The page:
Sea ghosts – storm petrels reveal crucial marine data


White-faced_Storm-petrel. JJ Harrison, creative commons

The Balearic university is in the forefront of a €2 million Europe-wide study called SEAGHOST.

Storm petrels are the smallest of seabirds. Like canaries in the mine, they indicate the general state of the marine ecosystems of the European coastline and the impacts of human activity.

Small bodies hard to study

Coordinator of SEAGHOST Raül Ramos from the University of Barcelona (UB) Department of Evolutionary Biology, Ecology and Environmental Sciences remarks that “Storm petrels … travel long distances over the sea, feed mainly on plankton, are very long-lived despite their small size and are extremely sensitive to threats from human activity in general. Until now, their body size and elusive behaviour have been a major limitation to their study”.

He says challenges storm petrels face include “climate change, renewable energies, aquaculture and exposure to microplastics”.

SEAGHOST is an example of European collaboration at its best.

The three-year project will combine available monitoring data with new data gathered using advanced technologies such as ultra-miniaturised geolocation devices and DNA metabarcoding analysis.

European cooperation

Dr Ana Sanz, a joint researcher at the UIB and the Mediterranean Institute for Advanced Studies (IMEDEA), is leading conservation actions in breeding colonies as part of the study.

The UB has partnered with the DNASense project, led by the University of Stockholm (Sweden), to carry out this project.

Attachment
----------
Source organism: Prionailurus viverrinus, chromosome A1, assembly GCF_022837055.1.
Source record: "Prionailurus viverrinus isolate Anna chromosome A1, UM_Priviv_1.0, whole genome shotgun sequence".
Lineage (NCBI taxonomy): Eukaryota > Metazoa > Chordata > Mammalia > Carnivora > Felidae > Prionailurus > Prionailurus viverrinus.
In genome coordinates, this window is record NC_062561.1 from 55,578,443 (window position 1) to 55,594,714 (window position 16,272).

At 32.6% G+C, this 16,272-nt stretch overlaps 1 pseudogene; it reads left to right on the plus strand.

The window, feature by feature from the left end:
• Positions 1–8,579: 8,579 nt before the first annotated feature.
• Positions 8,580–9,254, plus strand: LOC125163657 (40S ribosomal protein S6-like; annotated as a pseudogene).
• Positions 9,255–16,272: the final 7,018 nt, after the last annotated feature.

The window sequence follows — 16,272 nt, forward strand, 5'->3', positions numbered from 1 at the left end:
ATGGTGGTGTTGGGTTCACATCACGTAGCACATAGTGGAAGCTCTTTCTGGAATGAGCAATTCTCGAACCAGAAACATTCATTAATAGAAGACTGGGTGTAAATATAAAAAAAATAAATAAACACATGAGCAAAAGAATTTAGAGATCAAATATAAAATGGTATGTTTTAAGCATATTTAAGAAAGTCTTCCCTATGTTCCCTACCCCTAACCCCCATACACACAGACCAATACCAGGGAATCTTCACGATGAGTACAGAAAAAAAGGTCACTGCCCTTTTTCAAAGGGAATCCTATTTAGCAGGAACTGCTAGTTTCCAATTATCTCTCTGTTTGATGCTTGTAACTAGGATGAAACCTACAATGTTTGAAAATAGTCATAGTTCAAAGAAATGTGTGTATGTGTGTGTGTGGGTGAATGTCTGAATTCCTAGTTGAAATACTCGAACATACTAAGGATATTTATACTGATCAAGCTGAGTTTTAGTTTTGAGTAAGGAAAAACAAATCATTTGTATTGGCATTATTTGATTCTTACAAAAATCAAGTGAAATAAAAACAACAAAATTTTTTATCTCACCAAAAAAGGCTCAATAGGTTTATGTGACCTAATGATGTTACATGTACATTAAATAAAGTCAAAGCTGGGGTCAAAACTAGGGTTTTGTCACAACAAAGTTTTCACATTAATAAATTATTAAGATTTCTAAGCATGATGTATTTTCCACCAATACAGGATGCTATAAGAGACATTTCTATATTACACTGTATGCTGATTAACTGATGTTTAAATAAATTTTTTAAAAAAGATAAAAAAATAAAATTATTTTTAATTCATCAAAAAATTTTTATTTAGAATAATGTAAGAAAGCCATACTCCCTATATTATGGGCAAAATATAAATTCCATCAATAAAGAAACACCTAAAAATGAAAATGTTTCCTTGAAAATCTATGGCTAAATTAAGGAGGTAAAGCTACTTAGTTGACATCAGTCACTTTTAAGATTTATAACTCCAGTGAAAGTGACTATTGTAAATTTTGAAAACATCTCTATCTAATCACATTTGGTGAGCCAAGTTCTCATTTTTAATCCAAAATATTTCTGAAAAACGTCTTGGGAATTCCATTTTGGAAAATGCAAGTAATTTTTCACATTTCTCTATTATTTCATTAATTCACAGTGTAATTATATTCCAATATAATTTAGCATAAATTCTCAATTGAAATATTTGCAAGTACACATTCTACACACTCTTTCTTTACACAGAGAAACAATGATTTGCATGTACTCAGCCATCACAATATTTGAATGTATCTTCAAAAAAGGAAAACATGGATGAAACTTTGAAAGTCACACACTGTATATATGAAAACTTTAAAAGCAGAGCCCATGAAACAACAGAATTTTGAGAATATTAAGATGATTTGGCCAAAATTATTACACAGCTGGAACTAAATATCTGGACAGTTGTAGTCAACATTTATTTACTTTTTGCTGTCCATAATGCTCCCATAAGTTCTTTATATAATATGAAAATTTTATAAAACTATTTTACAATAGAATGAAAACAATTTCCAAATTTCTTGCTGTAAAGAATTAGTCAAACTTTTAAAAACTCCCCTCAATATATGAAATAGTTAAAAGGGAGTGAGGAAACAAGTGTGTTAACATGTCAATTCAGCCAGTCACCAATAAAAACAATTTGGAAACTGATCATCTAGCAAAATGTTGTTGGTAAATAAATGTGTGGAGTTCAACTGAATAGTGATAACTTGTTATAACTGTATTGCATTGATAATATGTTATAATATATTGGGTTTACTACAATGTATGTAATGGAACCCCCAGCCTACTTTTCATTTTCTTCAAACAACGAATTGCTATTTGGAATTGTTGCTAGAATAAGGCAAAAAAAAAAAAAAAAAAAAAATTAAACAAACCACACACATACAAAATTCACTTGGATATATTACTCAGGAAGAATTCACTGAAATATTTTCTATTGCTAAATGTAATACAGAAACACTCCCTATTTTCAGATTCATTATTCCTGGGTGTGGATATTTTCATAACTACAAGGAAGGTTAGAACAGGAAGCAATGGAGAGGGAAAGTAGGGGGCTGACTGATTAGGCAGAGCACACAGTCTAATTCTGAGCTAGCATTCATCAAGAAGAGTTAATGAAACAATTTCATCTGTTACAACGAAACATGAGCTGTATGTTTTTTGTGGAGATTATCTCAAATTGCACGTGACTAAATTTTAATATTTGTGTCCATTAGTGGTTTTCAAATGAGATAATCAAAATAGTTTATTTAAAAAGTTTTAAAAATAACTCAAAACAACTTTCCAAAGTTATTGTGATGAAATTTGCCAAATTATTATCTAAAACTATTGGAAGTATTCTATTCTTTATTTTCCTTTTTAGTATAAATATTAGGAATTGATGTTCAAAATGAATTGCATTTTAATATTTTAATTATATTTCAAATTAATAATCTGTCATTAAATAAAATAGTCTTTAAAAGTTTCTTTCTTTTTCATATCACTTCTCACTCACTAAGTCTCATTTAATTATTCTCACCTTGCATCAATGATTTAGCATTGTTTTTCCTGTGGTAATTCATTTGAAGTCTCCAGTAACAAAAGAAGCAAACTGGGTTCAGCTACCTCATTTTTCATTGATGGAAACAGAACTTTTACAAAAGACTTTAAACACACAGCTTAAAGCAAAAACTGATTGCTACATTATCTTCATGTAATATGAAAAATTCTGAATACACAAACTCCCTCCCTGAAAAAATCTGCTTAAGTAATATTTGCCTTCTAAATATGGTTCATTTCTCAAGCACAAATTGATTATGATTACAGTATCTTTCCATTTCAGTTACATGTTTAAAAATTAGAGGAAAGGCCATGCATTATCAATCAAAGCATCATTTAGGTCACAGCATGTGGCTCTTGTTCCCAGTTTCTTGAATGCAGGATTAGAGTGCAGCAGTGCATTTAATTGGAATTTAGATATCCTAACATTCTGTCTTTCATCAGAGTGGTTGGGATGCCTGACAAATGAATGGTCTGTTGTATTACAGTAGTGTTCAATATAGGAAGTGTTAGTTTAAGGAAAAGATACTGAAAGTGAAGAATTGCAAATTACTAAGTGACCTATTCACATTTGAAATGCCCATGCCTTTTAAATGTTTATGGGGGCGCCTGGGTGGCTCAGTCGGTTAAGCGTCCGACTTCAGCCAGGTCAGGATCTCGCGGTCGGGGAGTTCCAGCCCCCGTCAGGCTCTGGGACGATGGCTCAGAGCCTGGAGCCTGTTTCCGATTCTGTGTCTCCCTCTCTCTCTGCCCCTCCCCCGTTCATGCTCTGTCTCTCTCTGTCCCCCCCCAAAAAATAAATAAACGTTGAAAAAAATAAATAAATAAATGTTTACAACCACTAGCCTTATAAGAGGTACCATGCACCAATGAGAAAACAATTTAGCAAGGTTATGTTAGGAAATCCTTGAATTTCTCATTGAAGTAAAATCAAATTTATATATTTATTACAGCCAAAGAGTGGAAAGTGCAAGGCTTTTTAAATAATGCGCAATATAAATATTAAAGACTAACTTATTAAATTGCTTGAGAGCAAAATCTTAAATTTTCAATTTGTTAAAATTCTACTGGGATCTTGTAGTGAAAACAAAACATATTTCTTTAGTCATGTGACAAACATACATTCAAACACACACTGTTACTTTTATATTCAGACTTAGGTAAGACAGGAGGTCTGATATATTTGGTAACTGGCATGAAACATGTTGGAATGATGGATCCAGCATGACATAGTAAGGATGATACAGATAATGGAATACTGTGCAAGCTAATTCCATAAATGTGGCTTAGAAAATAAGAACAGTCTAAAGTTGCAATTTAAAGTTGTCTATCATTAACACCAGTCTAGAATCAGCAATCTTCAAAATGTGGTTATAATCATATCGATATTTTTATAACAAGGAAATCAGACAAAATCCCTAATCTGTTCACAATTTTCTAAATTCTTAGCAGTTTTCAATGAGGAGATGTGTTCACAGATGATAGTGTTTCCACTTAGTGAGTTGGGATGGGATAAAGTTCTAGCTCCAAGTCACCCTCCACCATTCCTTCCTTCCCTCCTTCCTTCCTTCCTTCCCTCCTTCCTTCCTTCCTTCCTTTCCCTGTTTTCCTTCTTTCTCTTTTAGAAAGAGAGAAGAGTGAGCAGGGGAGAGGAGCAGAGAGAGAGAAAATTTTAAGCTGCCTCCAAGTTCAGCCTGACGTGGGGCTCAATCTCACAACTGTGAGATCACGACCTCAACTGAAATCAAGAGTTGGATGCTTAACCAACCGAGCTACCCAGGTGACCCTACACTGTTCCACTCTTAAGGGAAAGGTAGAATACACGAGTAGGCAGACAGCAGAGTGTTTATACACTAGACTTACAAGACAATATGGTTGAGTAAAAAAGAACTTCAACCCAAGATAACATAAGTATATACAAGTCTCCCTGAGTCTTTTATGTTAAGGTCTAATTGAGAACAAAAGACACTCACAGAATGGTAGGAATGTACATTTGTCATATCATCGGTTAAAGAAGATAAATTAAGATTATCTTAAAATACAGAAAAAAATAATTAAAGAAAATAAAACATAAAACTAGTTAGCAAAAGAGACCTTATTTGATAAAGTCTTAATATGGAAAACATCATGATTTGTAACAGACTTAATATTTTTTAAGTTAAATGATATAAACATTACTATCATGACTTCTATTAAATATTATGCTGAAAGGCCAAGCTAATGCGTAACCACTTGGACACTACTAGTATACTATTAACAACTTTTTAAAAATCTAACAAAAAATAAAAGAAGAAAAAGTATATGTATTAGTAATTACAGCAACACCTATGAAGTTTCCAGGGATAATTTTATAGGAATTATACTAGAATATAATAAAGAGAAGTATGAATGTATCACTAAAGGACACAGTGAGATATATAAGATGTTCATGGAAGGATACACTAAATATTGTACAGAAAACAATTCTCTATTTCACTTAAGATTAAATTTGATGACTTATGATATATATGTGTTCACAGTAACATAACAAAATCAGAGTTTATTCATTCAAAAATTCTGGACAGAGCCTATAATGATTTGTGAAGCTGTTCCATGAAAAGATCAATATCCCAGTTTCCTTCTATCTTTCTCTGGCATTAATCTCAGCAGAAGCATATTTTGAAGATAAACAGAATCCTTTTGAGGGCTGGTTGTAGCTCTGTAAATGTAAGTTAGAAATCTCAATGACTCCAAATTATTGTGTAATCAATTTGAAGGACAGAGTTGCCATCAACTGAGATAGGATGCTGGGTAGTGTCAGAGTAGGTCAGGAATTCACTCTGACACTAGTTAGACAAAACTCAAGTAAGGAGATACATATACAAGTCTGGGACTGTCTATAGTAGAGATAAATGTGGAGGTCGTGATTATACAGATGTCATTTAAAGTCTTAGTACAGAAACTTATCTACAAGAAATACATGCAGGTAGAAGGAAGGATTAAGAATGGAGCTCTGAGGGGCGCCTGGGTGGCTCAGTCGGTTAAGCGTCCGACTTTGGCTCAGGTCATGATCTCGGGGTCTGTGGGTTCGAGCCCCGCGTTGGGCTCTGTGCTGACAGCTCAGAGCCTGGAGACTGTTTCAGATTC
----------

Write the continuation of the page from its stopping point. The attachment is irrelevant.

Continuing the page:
Coordinated by Professor Raül Ramos of the Faculty of Biology and the Biodiversity Research Institute of the University of Barcelona (IRBio-UB), the project aims to understand the threats affecting the conservation of northern storm petrels all over Europe.

Sixteen partners from ten European countries are involved (Denmark, France, Germany, Greece, Iceland, Ireland, Italy, Norway, Portugal, Spain), as well as one from the United States and one from Canada.

SEAGHOST receives funding of more than €2 million from the European Biodiversity Partnership (Biodiversa+), a consortium that promotes research excellence to protect biodiversity and is financed by the Biodiversity Foundation of the Spanish Ministry for Ecological Transition and the Demographic Challenge.

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Annie christmas in the Bay of Palma
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Annette Christmas

Annie Christmas loves language and communication. A long-time resident of Mallorca, she enjoys an outdoor life of cycling, horse riding and mountain walking, as well as the wealth of concerts and cultural events on the island. She also plays fiddle in a traditional Mallorcan dance troupe.